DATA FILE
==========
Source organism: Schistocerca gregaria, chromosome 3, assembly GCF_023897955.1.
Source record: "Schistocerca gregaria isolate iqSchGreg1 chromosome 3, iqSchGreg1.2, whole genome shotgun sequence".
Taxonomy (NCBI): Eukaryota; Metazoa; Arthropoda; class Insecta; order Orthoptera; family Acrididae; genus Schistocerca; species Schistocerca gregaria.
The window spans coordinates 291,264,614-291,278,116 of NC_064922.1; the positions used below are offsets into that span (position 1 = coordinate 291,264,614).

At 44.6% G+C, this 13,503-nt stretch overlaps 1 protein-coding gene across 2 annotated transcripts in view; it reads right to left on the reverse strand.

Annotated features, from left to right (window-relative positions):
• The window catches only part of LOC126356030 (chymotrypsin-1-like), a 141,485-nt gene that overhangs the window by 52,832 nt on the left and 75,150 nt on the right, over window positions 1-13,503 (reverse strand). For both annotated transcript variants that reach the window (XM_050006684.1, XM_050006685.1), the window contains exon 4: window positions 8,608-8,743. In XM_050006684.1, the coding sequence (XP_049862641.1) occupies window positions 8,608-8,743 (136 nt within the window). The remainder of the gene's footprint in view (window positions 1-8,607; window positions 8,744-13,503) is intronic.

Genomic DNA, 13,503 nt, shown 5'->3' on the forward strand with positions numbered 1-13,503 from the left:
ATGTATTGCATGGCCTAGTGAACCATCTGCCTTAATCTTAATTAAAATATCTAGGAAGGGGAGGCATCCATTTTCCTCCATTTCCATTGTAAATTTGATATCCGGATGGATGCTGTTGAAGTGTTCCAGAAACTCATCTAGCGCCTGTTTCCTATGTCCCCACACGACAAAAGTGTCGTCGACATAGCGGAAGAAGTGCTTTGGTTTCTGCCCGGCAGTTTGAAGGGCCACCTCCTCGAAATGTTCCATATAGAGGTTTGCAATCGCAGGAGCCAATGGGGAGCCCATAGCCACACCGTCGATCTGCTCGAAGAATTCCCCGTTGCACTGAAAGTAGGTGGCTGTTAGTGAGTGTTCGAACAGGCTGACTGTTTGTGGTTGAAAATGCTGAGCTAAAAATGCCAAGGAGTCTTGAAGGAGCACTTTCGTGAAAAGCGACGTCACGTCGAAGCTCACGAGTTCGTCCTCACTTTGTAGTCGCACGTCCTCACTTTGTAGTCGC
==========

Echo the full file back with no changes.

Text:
Source organism: Schistocerca gregaria, chromosome 3, assembly GCF_023897955.1.
Source record: "Schistocerca gregaria isolate iqSchGreg1 chromosome 3, iqSchGreg1.2, whole genome shotgun sequence".
Taxonomy (NCBI): Eukaryota; Metazoa; Arthropoda; class Insecta; order Orthoptera; family Acrididae; genus Schistocerca; species Schistocerca gregaria.
The window spans coordinates 291,264,614-291,278,116 of NC_064922.1; the positions used below are offsets into that span (position 1 = coordinate 291,264,614).

At 44.6% G+C, this 13,503-nt stretch overlaps 1 protein-coding gene across 2 annotated transcripts in view; it reads right to left on the reverse strand.

Annotated features, from left to right (window-relative positions):
• The window catches only part of LOC126356030 (chymotrypsin-1-like), a 141,485-nt gene that overhangs the window by 52,832 nt on the left and 75,150 nt on the right, over window positions 1-13,503 (reverse strand). For both annotated transcript variants that reach the window (XM_050006684.1, XM_050006685.1), the window contains exon 4: window positions 8,608-8,743. In XM_050006684.1, the coding sequence (XP_049862641.1) occupies window positions 8,608-8,743 (136 nt within the window). The remainder of the gene's footprint in view (window positions 1-8,607; window positions 8,744-13,503) is intronic.

Genomic DNA, 13,503 nt, shown 5'->3' on the forward strand with positions numbered 1-13,503 from the left:
ATGTATTGCATGGCCTAGTGAACCATCTGCCTTAATCTTAATTAAAATATCTAGGAAGGGGAGGCATCCATTTTCCTCCATTTCCATTGTAAATTTGATATCCGGATGGATGCTGTTGAAGTGTTCCAGAAACTCATCTAGCGCCTGTTTCCTATGTCCCCACACGACAAAAGTGTCGTCGACATAGCGGAAGAAGTGCTTTGGTTTCTGCCCGGCAGTTTGAAGGGCCACCTCCTCGAAATGTTCCATATAGAGGTTTGCAATCGCAGGAGCCAATGGGGAGCCCATAGCCACACCGTCGATCTGCTCGAAGAATTCCCCGTTGCACTGAAAGTAGGTGGCTGTTAGTGAGTGTTCGAACAGGCTGACTGTTTGTGGTTGAAAATGCTGAGCTAAAAATGCCAAGGAGTCTTGAAGGAGCACTTTCGTGAAAAGCGACGTCACGTCGAAGCTCACGAGTTCGTCCTCACTTTGTAGTCGCACGTCCTCACTTTGTAGTCGC